Senior Citizen Couple
Senior Citizen Couple


If you think you might be suffering from depression, you are not alone.  Depression affects about 9.5% of the adult population in the United States; that means about 20 million people.  Depression also affects children and adolescents.  As many as 2% of children and 4% - 8% of adolescents may suffer from major depression.  It is much more than just feeling down, blue or sad.  Depression interferes with life and affects relationships.  There are several types of depression, including:

  •  Major Depression
  •  Dysthymic Disorder – a low grade depression that has been present  “more days than not”, for two years
  •  Post-Partum Depression – more serious depression than just “baby blues”.
  •  Seasonal Affective Disorder (SAD) – depression that sets in during winter months when days are short and there is less sunlight. 


People struggling with depression often think they should be able to get over it or pull themselves out of it on their own, but find they can’t.  There are a variety of causes of depression, including genetics, biological factors, psychological factors and situational stress.  Major transitions like losses – of relationships, jobs, financial security, or traumatic events can trigger episodes of depression.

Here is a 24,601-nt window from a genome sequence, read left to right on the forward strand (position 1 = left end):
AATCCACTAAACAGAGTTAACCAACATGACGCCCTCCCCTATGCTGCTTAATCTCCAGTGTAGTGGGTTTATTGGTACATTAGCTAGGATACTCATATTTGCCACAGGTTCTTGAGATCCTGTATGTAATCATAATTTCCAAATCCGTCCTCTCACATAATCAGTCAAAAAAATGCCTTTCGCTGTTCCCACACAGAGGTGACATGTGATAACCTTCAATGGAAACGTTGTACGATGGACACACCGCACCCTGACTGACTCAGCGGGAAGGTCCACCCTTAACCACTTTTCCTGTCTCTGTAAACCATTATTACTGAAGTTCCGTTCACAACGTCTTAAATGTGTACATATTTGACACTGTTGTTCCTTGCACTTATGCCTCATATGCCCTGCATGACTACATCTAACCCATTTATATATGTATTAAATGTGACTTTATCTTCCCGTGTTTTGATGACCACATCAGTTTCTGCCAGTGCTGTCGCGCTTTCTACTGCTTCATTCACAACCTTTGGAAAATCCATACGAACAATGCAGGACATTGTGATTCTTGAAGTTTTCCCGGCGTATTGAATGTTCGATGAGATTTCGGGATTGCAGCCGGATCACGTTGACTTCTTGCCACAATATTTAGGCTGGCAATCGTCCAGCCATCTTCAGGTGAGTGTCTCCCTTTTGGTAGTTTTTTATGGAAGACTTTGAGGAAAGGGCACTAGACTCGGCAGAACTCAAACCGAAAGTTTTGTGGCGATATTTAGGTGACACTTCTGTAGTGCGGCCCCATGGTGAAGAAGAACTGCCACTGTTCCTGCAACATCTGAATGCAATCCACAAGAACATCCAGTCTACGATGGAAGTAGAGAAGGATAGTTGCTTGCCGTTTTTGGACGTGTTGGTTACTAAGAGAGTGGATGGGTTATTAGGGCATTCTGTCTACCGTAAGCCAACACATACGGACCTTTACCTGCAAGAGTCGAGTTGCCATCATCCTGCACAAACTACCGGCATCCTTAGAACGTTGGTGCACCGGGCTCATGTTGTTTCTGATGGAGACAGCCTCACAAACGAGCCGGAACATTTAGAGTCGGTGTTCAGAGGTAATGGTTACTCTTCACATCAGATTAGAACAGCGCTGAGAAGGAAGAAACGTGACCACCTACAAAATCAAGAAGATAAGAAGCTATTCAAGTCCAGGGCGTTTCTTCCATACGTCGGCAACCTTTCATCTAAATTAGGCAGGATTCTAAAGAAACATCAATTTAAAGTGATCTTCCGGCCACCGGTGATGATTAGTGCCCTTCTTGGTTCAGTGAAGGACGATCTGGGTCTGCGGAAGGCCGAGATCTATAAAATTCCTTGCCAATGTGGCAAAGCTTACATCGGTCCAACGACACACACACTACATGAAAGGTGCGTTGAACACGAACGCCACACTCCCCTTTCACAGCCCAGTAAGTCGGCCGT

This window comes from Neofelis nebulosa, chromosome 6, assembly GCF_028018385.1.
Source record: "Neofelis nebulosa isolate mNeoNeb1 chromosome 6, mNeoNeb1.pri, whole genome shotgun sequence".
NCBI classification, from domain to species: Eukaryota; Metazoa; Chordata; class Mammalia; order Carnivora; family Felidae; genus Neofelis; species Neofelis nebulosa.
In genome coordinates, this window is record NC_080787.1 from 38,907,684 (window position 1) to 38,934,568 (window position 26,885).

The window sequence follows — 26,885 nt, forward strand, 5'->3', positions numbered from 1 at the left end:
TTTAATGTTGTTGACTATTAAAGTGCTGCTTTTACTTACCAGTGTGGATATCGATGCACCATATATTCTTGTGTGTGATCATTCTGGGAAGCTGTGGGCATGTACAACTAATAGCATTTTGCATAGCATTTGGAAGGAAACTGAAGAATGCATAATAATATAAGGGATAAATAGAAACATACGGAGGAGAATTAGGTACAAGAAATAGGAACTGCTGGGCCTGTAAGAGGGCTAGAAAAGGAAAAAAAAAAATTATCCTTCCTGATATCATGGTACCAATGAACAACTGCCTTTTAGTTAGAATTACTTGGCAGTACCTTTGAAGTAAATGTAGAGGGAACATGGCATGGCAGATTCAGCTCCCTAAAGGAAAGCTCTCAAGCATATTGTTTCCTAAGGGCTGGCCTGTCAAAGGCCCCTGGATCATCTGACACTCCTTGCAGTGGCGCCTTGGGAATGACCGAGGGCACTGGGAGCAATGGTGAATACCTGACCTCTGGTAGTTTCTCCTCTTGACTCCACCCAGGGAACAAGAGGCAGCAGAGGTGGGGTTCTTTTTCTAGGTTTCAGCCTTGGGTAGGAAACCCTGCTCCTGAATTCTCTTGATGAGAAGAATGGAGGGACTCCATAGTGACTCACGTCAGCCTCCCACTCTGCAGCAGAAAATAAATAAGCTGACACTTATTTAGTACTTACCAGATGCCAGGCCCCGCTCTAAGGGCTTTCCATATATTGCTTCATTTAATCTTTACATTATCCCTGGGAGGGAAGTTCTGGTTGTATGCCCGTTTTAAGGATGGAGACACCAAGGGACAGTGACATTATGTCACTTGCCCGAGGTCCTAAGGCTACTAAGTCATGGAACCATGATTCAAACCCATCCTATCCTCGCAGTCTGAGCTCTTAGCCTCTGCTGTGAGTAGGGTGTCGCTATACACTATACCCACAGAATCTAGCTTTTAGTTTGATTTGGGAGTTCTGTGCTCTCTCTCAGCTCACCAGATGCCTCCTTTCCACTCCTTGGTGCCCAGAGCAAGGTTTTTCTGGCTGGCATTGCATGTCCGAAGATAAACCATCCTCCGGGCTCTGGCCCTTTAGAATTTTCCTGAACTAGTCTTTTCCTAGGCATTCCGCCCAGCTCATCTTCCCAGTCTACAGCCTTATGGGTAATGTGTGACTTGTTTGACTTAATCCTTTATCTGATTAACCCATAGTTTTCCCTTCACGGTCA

Depression symptoms include:

  • Persistent feelings of sadness, emptiness, hopelessness
  • Feelings of worthlessness and/or helplessness
  • Loss of interest in activities
  • Irritability
  • Fatigue
  • Aches and pains
  • Changes in appetite
  • Changes in sleep patterns
  • Thoughts of death, wanting to die, thoughts of suicide

 Among children and adolescents, depression can be overlooked because they may appear irritable, angry, defiant, disrespectful or complain of stomachaches and headaches rather than sad, hopeless or suicidal.


Take this depression test to see if it is time for you to seek professional help for your symptoms of depression:


                              Depression Test


1.                   I am unable to do things I used to do.


2.                   I feel hopeless about the future.


3.                   I can’t make decisions.


4.                   I feel sluggish or restless.


5.                   I am gaining or losing weight.


6.                   I get tired for no reason.


7.                   I am sleeping too much, or too little.


8.                   I feel unhappy.


9.                   I become irritable or anxious.

10.               I think about dying or killing myself.


If you answered yes to question 10, you should seek help immediately, regardless of your answer to any other questions.


If you answered yes to 5 or more of these questions, and you felt this way every day for several weeks, there is a good chance you are suffering from depression symptoms and could benefit from professional help.

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